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Celliers gets a variant on the punishment Col. Nicholson received after maddening the Japanese commander of the Kwai camp. Not least in being ultra-blond, Bowie’s Celliers also recalls the masochistic component of Peter O’Toole’s Lawrence of Arabia, while the acquiescence in being sodomized by the enemy (a Korean guard rather than a commander such as José Ferrer Ottomoan officer) is farmed off to the Dutchman (Alistair Browning) in the opening sequence.

“Merry Christmas, Mr. Lawrence” is unlike the Lean epics “Bridge on the River Kwai” and “Lawrence of Arabia” lacks explosions or other sorts of action scenes… and the American’s romance and derring-do grafted onto “Kwai” for William Holden; Celliers was leading native rebels, but this was before the start of the movie and is entirely offscreen. But like T. E. Lawrence, Celliers cares about the natives (there Arab, here Javanese) and is unconventional if not openly suspicious about His Majesty’s Army’s ambiguous colonizer role in a struggle against one colonizer (Japan_.

I skipped over the first botched seppuku (hara-kiri) by the Korean guard caught in flagrante delicto. There are two more, none of which goes smoothly (I think the blades are thrust in too deeply, so that the body pitches forward, interfering with the clean sword thrust of decapitation). Interracial sex, contempt for it, and ritual suicide all pop up at the start, though the movie is told from the point of view of Col. Lawrence, who attempts to avert disaster both for the Japanese he somewhat likes and respects and for the terminally stubborn Hicksley and Celliers.

A lot of Ôshima movies end with cutting (Gohatto/Taboo, In the Realm of the Senses), and so does this one, though there is a regret-expressing humanist epilogue.

Ôshima set up many shots Ozu-style and there was little camera movement, though there were more close-ups than there would be in an Ozu movie. There are surrealist sequences, reminding the viewer that this is an Ôshima movie. I think the movie drags in a lengthy colloquy between Celliers and Lawrence when they are caged together and Celliers drifts back to a lengthy guilty memory of failing his younger brother.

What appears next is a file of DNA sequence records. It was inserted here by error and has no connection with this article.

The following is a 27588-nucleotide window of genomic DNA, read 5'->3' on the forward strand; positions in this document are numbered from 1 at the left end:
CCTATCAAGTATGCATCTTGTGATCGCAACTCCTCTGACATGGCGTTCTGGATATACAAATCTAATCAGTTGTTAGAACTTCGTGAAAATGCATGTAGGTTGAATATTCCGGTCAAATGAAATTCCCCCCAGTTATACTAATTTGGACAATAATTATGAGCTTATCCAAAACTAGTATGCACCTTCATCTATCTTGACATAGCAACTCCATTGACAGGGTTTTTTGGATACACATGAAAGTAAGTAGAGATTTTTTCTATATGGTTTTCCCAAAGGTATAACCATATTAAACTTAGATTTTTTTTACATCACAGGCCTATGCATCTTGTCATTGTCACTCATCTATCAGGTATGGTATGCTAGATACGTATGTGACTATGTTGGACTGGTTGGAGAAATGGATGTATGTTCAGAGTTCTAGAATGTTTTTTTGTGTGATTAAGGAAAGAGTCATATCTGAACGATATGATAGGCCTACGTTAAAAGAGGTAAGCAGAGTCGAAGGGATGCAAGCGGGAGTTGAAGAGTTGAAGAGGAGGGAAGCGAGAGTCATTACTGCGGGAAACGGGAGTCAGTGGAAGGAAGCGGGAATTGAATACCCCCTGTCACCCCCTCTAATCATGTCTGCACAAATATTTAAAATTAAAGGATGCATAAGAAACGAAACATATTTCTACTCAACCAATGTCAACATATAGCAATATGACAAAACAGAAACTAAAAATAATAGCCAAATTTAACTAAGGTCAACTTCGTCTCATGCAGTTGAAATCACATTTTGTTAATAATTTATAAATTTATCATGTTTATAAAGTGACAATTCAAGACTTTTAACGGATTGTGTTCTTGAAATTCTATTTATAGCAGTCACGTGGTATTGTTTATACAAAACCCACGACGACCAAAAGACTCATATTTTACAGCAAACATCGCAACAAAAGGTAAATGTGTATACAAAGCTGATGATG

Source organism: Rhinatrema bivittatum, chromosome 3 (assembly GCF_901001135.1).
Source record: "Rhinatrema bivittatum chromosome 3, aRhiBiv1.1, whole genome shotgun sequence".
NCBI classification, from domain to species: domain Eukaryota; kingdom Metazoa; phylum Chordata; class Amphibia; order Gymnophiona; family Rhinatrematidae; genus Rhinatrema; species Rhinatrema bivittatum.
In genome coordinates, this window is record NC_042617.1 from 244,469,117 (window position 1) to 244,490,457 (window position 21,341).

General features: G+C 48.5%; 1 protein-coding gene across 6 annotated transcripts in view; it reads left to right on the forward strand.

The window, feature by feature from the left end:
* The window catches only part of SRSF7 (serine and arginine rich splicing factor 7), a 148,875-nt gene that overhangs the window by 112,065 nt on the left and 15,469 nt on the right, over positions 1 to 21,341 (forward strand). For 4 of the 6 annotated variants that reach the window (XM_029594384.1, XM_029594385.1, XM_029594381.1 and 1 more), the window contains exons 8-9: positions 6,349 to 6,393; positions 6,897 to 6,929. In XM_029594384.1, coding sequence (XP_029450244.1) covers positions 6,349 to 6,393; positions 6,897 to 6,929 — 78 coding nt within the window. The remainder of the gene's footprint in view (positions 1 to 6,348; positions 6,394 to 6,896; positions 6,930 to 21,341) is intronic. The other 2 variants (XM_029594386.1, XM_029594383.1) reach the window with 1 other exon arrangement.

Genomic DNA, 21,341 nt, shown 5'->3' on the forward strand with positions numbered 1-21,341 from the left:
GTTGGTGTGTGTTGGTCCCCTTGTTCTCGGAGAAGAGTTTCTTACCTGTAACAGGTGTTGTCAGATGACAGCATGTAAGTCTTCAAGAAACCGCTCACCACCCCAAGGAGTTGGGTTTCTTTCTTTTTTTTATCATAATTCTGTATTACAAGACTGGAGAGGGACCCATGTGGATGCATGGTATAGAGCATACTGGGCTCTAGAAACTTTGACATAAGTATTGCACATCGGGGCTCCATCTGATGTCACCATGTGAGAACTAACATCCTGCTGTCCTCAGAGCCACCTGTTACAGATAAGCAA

The Japanese director provides practically no back-story for the Japanese characters, but an elaborate one for Celliers. (We do learn that Yonoi was a supporter of the ultranationalist 26 February 1936 failed coup, but survived its suppression because he was away from Tokyo.)

Though eroticized violence is leitmotif in Oshim’s oeuvre (along with recurrent focus on the mistreatment of Koreans in Japan (Three Resurrected Drunkards, Death by Hanging), and as a lower caste in the Imperial Army in this movie), neither war nor intercultural misunderstanding is. A Japanese director taking an English memoir of captivity by the Japanese during WWII is at least as surprising, and perhaps a bit more than Clint Eastwood making “Letters from Iwo Jima” (distinct from “Flag of Our Fathers,” but still a look at the other side in a battle that provided the iconic image of the US Marines.

The pop singers, David Bowie (1947-2016) and Sakamoto Ryûichi (1952-), both look their parts as elegant loners and play their complicated roles as antagonists with great aplomb (with Sakamoto doing all the visible longing and frustrated erotic aching). Tom Conti (1941-) and Takeshi Kitano (1947-, who was billed simply as “Takeshi”) have less rigid honor-code-dictated roles and greater emotional ranges. Bowie sings “Rock of Ages” off-key and regrets that he cannot sing (which leads the troops to sing the 23rd Psalm). Sakamoto practices kendo and makes no music within the movie, though supplying an interesting soundtrack for it.

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(Kitano and Conti)

BTW, the camp filled with scrawny white people playing POWs was filmed on Rarotonga, not on Java, and  the city (Batavia then, Jakarta now) scenes were shot on New Zealand.

The movie received the full-scale Criterion treatment, with a fine video and audio transfer and a second disc of special features, including the original 4-minute theatrical trailer, a 28-miunte one of co-scenarist (Paul Mayersberg, who also wrote the other great Bowie movie, “The Man Who Fell to Earth” for Nicholas Roeg) 40 minutes of reminiscences about the shooting by Tom Conti, Sakamoto Ryûichi —who also scored ˆÔshima’s last film “Gohatto”and picked up an Oscar for the score of Bertolucci’s “The Last Emperor” in which he also appeared onscreen —,and producer Jeremy Thomas (but not Bowie), 18 minutes by Ryûichi on the soundtrack, a 1995 documentary about van der Post (godfather to Prince William, btw) and a 29-minute 1983 making-of featurette.

 

© 2016, Stephen O. Murray